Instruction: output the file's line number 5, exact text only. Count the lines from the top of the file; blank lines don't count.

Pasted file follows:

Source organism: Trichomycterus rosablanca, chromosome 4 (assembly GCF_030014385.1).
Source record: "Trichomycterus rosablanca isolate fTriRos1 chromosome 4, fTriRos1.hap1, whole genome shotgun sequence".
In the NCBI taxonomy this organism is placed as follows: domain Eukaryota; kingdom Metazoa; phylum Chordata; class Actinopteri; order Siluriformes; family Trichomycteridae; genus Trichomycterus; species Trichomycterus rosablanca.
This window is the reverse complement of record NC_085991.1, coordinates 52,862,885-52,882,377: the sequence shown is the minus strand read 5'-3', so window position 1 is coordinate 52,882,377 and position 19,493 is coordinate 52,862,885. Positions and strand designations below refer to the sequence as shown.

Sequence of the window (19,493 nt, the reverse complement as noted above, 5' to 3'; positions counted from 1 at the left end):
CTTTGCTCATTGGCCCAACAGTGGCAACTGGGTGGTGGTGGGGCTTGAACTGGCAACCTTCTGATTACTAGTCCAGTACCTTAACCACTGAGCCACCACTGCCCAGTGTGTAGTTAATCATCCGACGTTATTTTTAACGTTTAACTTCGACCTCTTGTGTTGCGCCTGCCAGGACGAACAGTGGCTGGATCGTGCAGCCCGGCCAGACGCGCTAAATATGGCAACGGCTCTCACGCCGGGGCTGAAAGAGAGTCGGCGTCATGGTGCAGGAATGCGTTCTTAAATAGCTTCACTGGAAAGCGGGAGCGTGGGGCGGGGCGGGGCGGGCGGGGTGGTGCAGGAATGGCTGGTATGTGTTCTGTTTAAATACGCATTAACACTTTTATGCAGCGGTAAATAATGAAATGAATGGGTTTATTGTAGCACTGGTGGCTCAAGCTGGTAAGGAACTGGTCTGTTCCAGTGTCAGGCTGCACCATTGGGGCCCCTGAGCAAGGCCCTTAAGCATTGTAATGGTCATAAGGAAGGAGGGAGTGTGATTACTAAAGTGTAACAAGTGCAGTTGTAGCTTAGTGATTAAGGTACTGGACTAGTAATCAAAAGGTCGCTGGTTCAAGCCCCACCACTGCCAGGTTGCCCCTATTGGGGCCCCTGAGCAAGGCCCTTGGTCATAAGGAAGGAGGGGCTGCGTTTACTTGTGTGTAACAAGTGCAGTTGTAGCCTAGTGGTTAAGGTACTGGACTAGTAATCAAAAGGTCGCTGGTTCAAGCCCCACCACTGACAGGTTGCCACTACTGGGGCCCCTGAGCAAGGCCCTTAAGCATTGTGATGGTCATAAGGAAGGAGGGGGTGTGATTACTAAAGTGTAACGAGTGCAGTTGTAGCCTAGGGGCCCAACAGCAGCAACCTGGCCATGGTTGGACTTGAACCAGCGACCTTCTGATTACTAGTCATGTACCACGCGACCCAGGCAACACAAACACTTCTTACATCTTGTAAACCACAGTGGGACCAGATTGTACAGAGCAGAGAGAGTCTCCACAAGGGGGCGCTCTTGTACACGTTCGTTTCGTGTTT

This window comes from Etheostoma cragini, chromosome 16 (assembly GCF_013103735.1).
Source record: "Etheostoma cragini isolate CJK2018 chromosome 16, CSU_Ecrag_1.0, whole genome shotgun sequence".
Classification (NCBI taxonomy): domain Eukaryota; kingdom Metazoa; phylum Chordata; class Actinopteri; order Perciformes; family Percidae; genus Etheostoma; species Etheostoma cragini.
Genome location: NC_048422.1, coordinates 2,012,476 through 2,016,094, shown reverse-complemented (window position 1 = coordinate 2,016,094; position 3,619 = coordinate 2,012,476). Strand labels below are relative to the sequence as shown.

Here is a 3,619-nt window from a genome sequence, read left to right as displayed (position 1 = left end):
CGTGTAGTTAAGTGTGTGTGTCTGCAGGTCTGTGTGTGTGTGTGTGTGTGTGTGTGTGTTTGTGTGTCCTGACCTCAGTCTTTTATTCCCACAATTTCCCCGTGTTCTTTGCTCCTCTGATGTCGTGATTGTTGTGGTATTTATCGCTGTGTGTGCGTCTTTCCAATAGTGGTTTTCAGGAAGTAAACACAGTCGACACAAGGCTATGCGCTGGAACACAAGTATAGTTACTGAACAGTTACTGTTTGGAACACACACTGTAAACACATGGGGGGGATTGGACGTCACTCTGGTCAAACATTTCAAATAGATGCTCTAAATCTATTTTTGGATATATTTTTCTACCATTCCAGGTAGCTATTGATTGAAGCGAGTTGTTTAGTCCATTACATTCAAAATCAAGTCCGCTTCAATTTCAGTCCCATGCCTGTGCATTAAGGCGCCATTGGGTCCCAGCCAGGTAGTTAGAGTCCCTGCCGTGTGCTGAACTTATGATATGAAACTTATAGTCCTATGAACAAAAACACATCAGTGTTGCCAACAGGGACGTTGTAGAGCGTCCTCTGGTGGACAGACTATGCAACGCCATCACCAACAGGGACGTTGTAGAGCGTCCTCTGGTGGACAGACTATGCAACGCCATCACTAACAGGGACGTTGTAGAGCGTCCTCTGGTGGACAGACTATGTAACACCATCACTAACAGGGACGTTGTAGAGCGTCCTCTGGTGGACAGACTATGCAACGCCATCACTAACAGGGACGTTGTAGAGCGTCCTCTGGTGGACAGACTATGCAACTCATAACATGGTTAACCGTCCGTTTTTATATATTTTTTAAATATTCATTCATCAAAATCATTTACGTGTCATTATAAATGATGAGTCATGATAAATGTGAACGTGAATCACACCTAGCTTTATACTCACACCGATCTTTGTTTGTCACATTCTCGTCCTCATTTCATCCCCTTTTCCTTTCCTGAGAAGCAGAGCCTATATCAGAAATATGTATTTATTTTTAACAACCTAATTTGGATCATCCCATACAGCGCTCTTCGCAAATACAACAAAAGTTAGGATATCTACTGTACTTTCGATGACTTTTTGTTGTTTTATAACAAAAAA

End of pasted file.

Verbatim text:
Sequence of the window (19,493 nt, the reverse complement as noted above, 5' to 3'; positions counted from 1 at the left end):